- Rivers McCown was 14 and was being ironically pessimistic about the as-yet-unnamed Houston franchise before it was cool to do so.
- The St. Louis Rams were undefeated, and this was still 116 days away:
- Fight Club, Dogma, The Green Mile, and Toy Story 2 had not yet been released.
- "Heartbreaker" by Mariah Carey (feat. Jay-Z) was the #1 song in the land.
- Wilt Chamberlain, Scatman John, and Curtis Mayfield were still alive.
- The Houston Astros had played their final game in the Astrodome only three days prior.
Length, in yards, of Ben Tate's first run of the day against the Bengals. It was the longest run of his career and the second-longest run allowed by Cincinnati this year behind a 59-yard run by Ray Rice.
Yards per carry for the Houston Texans on Sunday, topping the 3.74/carry that the Bengals had allowed prior to playing Houston.
Due in part to having seen them hundreds of times and in part to my fascination with time travel paradoxes, I have written more in the Two-Day Hangover about the Back To The Future series than any other movies. (See, e.g., here.) Yet, on Saturday, ~Jay asked a question about BTTF that I had not previously considered: Why would a 1955-era TV have inputs for a 1985-era video camera?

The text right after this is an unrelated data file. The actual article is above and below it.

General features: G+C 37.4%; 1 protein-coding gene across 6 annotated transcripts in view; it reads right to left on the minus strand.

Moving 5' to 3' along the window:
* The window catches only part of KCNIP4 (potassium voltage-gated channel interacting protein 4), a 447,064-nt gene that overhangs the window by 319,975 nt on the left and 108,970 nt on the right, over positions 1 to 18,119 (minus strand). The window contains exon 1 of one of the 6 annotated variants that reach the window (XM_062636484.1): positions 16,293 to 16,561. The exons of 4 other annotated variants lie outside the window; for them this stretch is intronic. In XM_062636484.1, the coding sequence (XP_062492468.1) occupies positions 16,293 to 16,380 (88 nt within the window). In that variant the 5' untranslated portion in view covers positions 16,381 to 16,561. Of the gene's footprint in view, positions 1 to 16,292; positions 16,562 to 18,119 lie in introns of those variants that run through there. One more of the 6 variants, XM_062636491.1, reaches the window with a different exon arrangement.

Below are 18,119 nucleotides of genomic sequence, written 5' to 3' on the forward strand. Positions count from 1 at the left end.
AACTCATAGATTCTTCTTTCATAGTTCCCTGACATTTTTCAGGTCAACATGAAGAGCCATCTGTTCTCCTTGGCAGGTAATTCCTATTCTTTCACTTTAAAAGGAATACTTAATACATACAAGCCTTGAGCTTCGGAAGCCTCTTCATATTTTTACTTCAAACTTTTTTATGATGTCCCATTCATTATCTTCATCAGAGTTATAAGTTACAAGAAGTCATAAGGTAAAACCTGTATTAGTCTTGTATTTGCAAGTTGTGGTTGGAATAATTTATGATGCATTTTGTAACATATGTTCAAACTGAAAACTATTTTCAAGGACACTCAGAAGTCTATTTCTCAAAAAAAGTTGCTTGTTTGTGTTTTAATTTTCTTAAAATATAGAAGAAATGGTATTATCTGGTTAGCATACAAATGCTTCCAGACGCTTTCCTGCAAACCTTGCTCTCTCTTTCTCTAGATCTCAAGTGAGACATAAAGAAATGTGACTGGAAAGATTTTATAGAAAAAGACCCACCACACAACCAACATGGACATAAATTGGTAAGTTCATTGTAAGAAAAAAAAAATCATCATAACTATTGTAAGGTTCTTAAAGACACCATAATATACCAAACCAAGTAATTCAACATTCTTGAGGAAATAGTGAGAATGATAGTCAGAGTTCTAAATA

When Marty is at Doc's house, explaining how the youngest McFly wound up in 1955, he busts out the camcorder, and he and Doc watch the incident at Twin Pines Mall that had occurred a few hours before (or 30 years in the future, depending on your perspective). Here's the video of that scene:
Now, we know from the film --- because we are obsessive about such things --- that the video camera used was a JVC model GR-C1. According to the manual for it that I found online, it also allowed playback through a television via an RF adapter (like how you hooked up your first Nintendo). The common answer, therefore, is that they just hooked the camera up using the antenna input on the television. This doesn't hold water, however.
First of all, Marty did not bring the RF adapter when he came to the mall, carrying only the camera as he rode his skateboard. We can be even more confident of this when you look at the quick shot of the camera and Marty's walkman in the passenger seat of the DeLorean.
And it's highly, highly unlikely that Marty would have shoved the RF adapter into the pocket of his vest, because he wasn't expecting to need to play the tape on a television (the JVC GR-C1 had immediate playback that he could watch through the viewfinder if he'd really needed to see something while at the mall). He was only going to the mall to film something for Doc, remember?
So, assuming Marty didn't bring the adapter, we are faced with a problem: even though the antenna input on the back of Doc's TV might have matched up with the adapter, the end that plugged into the camera was decidedly 1980s technology (i.e., plastic, using a bunch of little pins) and was not the type of thing that Doc would just have lying around the workshop.
Additionally, there's a problem between the output of the camera and the input of the TV in terms of ohms. The video camera had an unbalanced 75-ohm output, but a TV in the 1950s would likely have had two 300-ohm balanced inputs for the antenna. These could be connected, but the picture would likely be terrible due to the difference until Doc created a makeshift balun. (There's actually a deleted scene where Marty asks Doc if he has a 75-ohm matching transformer.)